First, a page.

Interview: Khaled Al Araj
Through what mechanisms will the government reduce the number of civil servants it employs?
KHALED AL ARAJ: The rightsizing of the workforce in civil services is one of the approaches we adopted for public sector reform in line with international best practices. The number of civil servants is expected to decrease over the next five years, as outlined in the National Transformation Programme (NTP). During the first six months of 2016 nearly 17,000 employees left the government service – mainly due to retirement – while only 4000 new employees were recruited. Moving towards more e-government practices will also enhance the rightsizing approach, with plans to provide 95% of the ministry’s services online in the future. Furthermore, a shared services model regarding transactional human resources, procurement, accounting and IT will be introduced across the public sector. This will further increase the quality of services while reducing cost.
There are several other initiatives assigned by the NTP to the Ministry of Civil Service that will lead to workforce optimisation, such as encouraging early retirement, transitioning employees to the private sector and the Tadweer initiative. The latter will allow government organisations to fill vacant positions from other government entities and hence facilitate a better overall allocation. The introduction of the new performance management system will shift civil servants from being task-oriented employees to performance-oriented ones. Finally, efforts are under way to raise the private sector’s contribution to education and health services, sectors which together represent 58% of the government workforce.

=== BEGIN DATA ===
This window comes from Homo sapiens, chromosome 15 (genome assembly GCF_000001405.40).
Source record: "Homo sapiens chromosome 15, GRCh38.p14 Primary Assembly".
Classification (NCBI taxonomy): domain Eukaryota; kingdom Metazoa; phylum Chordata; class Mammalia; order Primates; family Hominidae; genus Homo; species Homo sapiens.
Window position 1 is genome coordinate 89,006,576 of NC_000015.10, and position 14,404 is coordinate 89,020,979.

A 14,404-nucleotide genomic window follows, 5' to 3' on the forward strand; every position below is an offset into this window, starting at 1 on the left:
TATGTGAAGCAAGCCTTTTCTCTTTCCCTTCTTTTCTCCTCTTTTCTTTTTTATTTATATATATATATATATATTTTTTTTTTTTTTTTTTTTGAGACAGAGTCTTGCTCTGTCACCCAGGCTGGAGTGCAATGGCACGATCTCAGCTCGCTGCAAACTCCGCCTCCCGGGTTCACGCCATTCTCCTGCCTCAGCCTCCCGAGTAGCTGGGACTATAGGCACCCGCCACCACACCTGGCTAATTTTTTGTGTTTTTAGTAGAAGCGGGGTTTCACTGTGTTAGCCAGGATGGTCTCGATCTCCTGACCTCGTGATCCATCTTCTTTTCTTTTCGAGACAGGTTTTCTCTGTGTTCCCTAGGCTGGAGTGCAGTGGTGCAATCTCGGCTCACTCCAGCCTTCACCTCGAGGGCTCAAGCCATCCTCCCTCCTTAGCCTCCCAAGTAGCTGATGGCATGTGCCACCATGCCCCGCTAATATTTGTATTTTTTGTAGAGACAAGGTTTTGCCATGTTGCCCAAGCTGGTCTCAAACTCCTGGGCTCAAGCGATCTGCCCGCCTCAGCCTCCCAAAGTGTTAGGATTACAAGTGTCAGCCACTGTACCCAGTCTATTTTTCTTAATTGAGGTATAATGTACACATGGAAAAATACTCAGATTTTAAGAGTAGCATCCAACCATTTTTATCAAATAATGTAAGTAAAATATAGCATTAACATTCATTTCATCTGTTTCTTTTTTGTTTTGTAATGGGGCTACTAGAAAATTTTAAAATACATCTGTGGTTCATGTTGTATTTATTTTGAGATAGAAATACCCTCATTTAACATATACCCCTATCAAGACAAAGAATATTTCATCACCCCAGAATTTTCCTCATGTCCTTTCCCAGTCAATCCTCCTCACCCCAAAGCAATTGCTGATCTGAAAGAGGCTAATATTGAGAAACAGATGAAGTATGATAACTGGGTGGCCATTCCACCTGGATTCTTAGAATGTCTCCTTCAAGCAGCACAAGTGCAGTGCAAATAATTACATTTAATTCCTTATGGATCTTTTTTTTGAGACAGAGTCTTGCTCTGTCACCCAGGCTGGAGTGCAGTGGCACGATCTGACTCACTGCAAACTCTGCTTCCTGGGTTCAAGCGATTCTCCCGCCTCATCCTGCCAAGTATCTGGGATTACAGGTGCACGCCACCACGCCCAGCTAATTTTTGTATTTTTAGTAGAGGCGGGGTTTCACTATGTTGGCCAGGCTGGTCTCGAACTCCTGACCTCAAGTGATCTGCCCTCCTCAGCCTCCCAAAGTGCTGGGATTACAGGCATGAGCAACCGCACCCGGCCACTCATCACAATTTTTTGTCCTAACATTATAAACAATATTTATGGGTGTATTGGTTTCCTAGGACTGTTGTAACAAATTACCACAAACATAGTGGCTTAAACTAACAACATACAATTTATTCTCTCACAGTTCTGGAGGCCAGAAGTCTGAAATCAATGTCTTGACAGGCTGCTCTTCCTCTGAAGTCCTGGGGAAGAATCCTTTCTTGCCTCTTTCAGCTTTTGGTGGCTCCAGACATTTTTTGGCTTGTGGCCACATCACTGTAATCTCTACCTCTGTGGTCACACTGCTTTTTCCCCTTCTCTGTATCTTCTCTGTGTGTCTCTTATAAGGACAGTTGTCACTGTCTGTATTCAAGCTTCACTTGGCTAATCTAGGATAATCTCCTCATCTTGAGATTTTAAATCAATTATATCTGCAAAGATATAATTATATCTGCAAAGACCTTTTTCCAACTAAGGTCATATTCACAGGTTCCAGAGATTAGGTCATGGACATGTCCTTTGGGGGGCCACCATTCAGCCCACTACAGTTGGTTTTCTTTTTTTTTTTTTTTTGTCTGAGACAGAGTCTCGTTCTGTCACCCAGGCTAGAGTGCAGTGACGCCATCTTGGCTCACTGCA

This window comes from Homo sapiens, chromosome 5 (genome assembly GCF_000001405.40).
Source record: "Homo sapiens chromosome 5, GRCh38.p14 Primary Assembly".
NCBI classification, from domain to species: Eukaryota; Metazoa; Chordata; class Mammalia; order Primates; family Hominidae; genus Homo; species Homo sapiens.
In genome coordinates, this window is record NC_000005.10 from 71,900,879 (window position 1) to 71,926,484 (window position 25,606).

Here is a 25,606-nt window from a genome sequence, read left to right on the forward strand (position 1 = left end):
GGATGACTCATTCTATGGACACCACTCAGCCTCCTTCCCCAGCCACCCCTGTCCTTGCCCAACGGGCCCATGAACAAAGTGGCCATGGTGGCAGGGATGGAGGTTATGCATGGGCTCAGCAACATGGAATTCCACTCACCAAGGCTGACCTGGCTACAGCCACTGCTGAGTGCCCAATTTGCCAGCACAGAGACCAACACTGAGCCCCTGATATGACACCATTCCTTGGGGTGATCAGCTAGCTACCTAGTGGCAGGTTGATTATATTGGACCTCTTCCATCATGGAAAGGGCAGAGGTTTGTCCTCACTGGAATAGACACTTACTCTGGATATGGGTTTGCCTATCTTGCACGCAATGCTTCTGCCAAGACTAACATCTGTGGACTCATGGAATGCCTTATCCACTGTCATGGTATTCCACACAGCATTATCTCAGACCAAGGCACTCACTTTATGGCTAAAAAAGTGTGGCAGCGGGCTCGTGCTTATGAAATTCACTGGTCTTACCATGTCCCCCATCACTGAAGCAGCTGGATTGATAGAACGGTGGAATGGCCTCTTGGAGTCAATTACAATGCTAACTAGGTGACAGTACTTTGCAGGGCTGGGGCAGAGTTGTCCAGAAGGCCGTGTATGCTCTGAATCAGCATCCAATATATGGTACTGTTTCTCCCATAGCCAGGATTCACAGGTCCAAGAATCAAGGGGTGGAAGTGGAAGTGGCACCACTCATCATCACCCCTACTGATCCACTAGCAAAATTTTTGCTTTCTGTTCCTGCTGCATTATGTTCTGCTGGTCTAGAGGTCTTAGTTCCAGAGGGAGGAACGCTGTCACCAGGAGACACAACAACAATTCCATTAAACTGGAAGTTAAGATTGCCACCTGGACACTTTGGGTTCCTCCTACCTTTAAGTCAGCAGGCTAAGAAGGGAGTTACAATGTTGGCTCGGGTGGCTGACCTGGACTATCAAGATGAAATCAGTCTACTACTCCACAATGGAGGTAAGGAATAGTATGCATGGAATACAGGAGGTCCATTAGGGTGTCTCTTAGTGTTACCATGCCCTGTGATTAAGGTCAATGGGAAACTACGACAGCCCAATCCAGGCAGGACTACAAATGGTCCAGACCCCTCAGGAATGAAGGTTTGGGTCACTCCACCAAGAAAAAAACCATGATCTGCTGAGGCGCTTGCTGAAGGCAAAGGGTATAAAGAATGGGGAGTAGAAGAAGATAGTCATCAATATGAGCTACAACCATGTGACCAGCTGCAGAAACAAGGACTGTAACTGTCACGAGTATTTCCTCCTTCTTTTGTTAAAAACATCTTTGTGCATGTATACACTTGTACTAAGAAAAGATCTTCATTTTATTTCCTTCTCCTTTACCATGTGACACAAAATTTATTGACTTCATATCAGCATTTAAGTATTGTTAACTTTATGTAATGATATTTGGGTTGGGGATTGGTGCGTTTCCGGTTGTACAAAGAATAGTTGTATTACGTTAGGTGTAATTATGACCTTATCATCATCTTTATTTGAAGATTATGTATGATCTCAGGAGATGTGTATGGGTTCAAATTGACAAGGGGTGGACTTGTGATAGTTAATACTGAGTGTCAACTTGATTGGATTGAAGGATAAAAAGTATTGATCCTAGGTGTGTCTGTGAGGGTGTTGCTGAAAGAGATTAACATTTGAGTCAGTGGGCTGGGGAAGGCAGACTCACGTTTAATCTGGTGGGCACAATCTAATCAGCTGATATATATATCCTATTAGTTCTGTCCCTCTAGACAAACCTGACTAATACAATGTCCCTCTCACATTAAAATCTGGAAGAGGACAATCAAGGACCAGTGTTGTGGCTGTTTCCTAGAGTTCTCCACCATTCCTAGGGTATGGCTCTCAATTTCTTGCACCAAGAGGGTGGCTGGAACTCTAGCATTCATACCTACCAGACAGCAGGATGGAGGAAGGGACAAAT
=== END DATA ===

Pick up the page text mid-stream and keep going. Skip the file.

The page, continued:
How can payroll and benefit cuts be introduced in a way that minimises the negative effects on the lives of Saudi nationals and the economy at large?
AL ARAJ: We do not intend to reduce government employees’ salaries but to enhance the efficiency of expenditures and avoid wasting resources. Public sector wage inequality is currently considered to be an issue. There are employees in certain entities getting higher salaries than their counterparts performing similar tasks in other entities. The previously approved allowances and rewards are currently under review, as some of these benefits are no longer applicable or justified. The Ministry of Civil Service is developing policies that prevent unjustified discrepancies and ensure that only those who are properly entitled to these allowances will continue to receive them. Our plan is to focus mainly on making corrections rather than reducing the current payment scheme. Any modifications will involve the active participation of all relevant authorities.
What new methods and policies will the government implement to better assess employee performance and improve efficiency?
AL ARAJ: The ministry believes that performance cannot be managed if it is not measured. Any organisation, in either the public or private sector, needs effective tools to measure the performance of its employees and ensure efficiency, effectiveness and competitiveness. Therefore, the ministry has launched the King Salman Programme for Human Resources Development, which aims to improve the performance and productivity of government employees, develop labour policies and procedures, improve the work environment and invest in leadership development. As a top priority to the programme, a performance management bylaw was issued in June 2016, making the appraisal of employees’ performance contingent on specific measurable objectives through the performance cycle – including competences that measure knowledge, skills, abilities and behavioural characteristic – and using a forced ranking approach that classifies employees into five different categories based on their performance.
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